“At this point in his life, the Baker is willing to do anything it takes to start a family,” he says. “Entering that parental perspective has evoked emotions in me that I’ve never experienced before.”
Fraser says that the themes of the play are often weighty and the characters do face serious challenges and even tragedies, the musical itself is an escape.
“It’s an entertaining and fast paced show,” he says. “You can escape all of your own problems by sitting in the theatre and witnessing this story unfold.”
“Into the Woods” plays Oct. 25 through Nov. 2. Showtimes are 8 p.m. for Thursday, Friday and Saturday shows, with 2 p.m. matinees on Sunday, Oct. 27 and Nov. 3 and Saturday, Nov. 2.
Showtimes are Friday, Oct. 25, and Saturday, Oct. 26, at 8 p.m.; Sunday, Oct. 27, at 2 p.m.; Thursday, Oct. 31, and Friday, Nov. 1, at 8 p.m.; Saturday, Nov. 2, at 2 and 8 p.m., and Sunday, Nov. 3, at 2 p.m.
Tickets are $22; $8 for students. Tickets can be purchased online at muhlenberg.edu/theatre or by phone at 484-664-3333. Performances are in the Empie Theatre in the Baker Center for the Arts, Muhlenberg College, 2400 West Chew St., Allentown.
Founded in 1848, Muhlenberg is a highly selective, private, four-year residential, liberal arts college located in Allentown, Pa., approximately 90 miles west of New York City. With an undergraduate enrollment of approximately 2,200 students, Muhlenberg College is dedicated to shaping creative, compassionate, collaborative leaders through rigorous academic programs in the arts, humanities, natural sciences and social sciences as well as selected pre-professional programs, including accounting, business, education and public health. A member of the Centennial Conference, Muhlenberg competes in 22 varsity sports. Muhlenberg is affiliated with the Evangelical Lutheran Church in America.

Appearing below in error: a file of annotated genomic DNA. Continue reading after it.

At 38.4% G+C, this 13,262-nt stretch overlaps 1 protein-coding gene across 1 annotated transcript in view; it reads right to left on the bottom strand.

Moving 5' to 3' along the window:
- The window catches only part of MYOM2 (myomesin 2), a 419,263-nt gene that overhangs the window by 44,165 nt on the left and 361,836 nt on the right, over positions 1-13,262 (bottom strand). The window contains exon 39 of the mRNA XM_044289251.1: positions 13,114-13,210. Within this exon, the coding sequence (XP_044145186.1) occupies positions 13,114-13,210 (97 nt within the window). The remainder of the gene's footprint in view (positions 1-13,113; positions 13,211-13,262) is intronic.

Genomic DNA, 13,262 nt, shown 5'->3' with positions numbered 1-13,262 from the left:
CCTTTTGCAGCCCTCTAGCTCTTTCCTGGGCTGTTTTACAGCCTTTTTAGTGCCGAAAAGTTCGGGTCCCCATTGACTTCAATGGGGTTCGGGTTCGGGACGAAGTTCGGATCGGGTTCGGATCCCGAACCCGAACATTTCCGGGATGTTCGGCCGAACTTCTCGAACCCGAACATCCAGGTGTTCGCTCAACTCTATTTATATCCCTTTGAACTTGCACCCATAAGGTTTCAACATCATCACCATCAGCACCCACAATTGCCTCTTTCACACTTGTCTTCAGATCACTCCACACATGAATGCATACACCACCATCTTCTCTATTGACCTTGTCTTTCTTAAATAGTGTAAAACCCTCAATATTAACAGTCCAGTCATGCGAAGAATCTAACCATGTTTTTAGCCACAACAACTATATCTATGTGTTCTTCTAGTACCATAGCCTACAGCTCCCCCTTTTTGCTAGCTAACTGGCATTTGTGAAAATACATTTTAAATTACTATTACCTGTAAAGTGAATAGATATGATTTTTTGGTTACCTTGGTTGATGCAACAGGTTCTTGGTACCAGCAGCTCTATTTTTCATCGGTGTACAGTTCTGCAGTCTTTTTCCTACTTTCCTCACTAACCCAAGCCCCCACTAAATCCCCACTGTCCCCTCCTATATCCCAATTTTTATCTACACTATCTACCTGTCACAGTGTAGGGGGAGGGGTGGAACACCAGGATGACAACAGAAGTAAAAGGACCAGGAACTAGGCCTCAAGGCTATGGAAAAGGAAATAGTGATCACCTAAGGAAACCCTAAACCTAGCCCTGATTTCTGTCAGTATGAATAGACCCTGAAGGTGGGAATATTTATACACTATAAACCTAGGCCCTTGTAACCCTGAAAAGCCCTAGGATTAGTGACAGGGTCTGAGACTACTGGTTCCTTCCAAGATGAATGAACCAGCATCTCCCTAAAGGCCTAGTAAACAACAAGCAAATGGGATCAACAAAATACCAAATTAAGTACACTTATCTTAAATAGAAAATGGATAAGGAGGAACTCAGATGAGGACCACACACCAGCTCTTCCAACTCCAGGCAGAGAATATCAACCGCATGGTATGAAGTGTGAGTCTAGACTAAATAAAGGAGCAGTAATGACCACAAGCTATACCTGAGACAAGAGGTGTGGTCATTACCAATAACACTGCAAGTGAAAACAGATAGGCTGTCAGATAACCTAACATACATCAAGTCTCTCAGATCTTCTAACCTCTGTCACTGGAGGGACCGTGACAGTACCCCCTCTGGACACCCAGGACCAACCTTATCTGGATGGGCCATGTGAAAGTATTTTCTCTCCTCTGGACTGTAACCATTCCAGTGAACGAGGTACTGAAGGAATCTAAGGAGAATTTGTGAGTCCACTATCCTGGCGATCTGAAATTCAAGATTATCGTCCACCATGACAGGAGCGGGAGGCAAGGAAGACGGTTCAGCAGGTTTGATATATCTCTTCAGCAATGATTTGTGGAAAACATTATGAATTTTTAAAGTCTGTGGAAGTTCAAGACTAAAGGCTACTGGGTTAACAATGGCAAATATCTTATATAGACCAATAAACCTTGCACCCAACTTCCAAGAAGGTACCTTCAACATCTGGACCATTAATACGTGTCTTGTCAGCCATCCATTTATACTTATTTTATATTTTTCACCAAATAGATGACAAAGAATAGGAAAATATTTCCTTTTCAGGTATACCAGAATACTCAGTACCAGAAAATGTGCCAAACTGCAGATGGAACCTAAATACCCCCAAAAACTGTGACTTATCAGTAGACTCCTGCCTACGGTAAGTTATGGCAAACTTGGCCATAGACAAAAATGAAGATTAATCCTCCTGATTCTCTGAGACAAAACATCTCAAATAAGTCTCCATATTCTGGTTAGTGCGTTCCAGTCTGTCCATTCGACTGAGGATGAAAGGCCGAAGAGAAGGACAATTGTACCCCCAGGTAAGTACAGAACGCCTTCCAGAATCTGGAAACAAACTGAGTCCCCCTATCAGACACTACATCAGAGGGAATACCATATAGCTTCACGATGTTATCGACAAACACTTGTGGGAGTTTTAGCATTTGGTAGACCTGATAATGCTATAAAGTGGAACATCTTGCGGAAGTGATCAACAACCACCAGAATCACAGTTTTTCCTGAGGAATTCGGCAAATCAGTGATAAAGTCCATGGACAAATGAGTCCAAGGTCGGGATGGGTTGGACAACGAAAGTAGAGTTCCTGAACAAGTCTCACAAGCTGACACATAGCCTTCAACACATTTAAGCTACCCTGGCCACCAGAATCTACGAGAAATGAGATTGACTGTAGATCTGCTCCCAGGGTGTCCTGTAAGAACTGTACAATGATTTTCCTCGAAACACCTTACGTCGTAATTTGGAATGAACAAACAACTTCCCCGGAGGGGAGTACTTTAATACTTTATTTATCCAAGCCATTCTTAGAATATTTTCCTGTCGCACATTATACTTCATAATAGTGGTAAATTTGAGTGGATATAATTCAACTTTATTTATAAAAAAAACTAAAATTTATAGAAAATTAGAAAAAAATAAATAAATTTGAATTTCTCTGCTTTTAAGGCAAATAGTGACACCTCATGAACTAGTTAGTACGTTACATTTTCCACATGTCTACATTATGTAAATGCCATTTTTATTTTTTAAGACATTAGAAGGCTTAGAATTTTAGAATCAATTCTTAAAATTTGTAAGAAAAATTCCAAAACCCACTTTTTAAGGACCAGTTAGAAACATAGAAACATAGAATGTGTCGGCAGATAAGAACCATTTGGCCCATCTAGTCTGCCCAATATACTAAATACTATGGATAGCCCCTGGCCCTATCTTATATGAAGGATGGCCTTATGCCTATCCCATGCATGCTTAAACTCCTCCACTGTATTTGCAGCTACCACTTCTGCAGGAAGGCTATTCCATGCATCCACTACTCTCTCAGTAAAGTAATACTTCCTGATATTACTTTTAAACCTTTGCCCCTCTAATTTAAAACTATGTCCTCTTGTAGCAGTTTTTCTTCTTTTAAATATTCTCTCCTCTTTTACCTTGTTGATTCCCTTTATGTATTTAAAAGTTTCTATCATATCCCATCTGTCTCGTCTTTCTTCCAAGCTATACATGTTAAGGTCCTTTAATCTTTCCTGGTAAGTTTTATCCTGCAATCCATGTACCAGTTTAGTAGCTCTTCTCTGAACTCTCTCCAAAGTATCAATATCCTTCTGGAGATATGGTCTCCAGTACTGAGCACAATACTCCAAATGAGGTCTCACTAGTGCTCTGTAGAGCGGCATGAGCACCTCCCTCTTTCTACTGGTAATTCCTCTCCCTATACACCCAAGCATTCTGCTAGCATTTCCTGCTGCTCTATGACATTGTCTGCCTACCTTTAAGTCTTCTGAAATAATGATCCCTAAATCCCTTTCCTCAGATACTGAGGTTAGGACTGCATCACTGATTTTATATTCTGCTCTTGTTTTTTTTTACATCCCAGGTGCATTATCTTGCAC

Muhlenberg offers Bachelor of Arts degrees in theater and dance. The Princeton Review ranked Muhlenberg’s theater program in the top twelve in the nation for eight years in a row, and Fiske Guide to Colleges lists both the theater and dance programs among the top small college programs in the United States. Muhlenberg is one of only eight colleges to be listed in Fiske for both theater and dance. The department was founded in 1983; the theater major was established in 1978, and the dance major was established in 1993.
Information Provided By:
Marketing & Development Manager
Muhlenberg College Department of Theatre & Dance